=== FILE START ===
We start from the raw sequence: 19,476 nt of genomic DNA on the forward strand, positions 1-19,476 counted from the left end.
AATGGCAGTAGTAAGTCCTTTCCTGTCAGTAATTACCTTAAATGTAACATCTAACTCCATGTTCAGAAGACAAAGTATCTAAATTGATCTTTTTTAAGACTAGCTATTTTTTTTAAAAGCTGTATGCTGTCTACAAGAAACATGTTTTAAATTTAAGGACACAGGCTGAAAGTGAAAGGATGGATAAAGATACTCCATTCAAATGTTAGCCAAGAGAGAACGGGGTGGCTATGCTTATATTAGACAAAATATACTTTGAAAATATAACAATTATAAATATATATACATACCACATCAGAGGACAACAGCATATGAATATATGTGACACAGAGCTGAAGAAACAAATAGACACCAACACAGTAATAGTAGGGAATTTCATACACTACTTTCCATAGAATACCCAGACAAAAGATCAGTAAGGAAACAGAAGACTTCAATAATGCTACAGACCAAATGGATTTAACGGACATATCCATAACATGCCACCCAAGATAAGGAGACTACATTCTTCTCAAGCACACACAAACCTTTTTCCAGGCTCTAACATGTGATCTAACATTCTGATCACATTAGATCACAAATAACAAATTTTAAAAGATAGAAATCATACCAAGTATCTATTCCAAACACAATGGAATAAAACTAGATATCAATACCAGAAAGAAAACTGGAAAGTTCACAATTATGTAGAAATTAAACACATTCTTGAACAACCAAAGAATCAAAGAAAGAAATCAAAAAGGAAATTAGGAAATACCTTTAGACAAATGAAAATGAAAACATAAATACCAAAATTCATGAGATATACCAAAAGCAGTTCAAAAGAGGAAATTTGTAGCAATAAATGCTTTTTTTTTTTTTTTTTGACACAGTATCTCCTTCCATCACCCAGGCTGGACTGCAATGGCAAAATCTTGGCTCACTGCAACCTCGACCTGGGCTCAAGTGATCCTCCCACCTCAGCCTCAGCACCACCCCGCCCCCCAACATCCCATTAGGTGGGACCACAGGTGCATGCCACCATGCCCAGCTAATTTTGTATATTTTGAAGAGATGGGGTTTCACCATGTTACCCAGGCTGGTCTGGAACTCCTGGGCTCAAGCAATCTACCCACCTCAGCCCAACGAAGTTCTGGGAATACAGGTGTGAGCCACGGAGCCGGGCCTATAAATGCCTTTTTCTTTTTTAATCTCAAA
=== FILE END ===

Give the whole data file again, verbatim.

We start from the raw sequence: 19,476 nt of genomic DNA on the forward strand, positions 1-19,476 counted from the left end.
AATGGCAGTAGTAAGTCCTTTCCTGTCAGTAATTACCTTAAATGTAACATCTAACTCCATGTTCAGAAGACAAAGTATCTAAATTGATCTTTTTTAAGACTAGCTATTTTTTTTAAAAGCTGTATGCTGTCTACAAGAAACATGTTTTAAATTTAAGGACACAGGCTGAAAGTGAAAGGATGGATAAAGATACTCCATTCAAATGTTAGCCAAGAGAGAACGGGGTGGCTATGCTTATATTAGACAAAATATACTTTGAAAATATAACAATTATAAATATATATACATACCACATCAGAGGACAACAGCATATGAATATATGTGACACAGAGCTGAAGAAACAAATAGACACCAACACAGTAATAGTAGGGAATTTCATACACTACTTTCCATAGAATACCCAGACAAAAGATCAGTAAGGAAACAGAAGACTTCAATAATGCTACAGACCAAATGGATTTAACGGACATATCCATAACATGCCACCCAAGATAAGGAGACTACATTCTTCTCAAGCACACACAAACCTTTTTCCAGGCTCTAACATGTGATCTAACATTCTGATCACATTAGATCACAAATAACAAATTTTAAAAGATAGAAATCATACCAAGTATCTATTCCAAACACAATGGAATAAAACTAGATATCAATACCAGAAAGAAAACTGGAAAGTTCACAATTATGTAGAAATTAAACACATTCTTGAACAACCAAAGAATCAAAGAAAGAAATCAAAAAGGAAATTAGGAAATACCTTTAGACAAATGAAAATGAAAACATAAATACCAAAATTCATGAGATATACCAAAAGCAGTTCAAAAGAGGAAATTTGTAGCAATAAATGCTTTTTTTTTTTTTTTTTGACACAGTATCTCCTTCCATCACCCAGGCTGGACTGCAATGGCAAAATCTTGGCTCACTGCAACCTCGACCTGGGCTCAAGTGATCCTCCCACCTCAGCCTCAGCACCACCCCGCCCCCCAACATCCCATTAGGTGGGACCACAGGTGCATGCCACCATGCCCAGCTAATTTTGTATATTTTGAAGAGATGGGGTTTCACCATGTTACCCAGGCTGGTCTGGAACTCCTGGGCTCAAGCAATCTACCCACCTCAGCCCAACGAAGTTCTGGGAATACAGGTGTGAGCCACGGAGCCGGGCCTATAAATGCCTTTTTCTTTTTTAATCTCAAA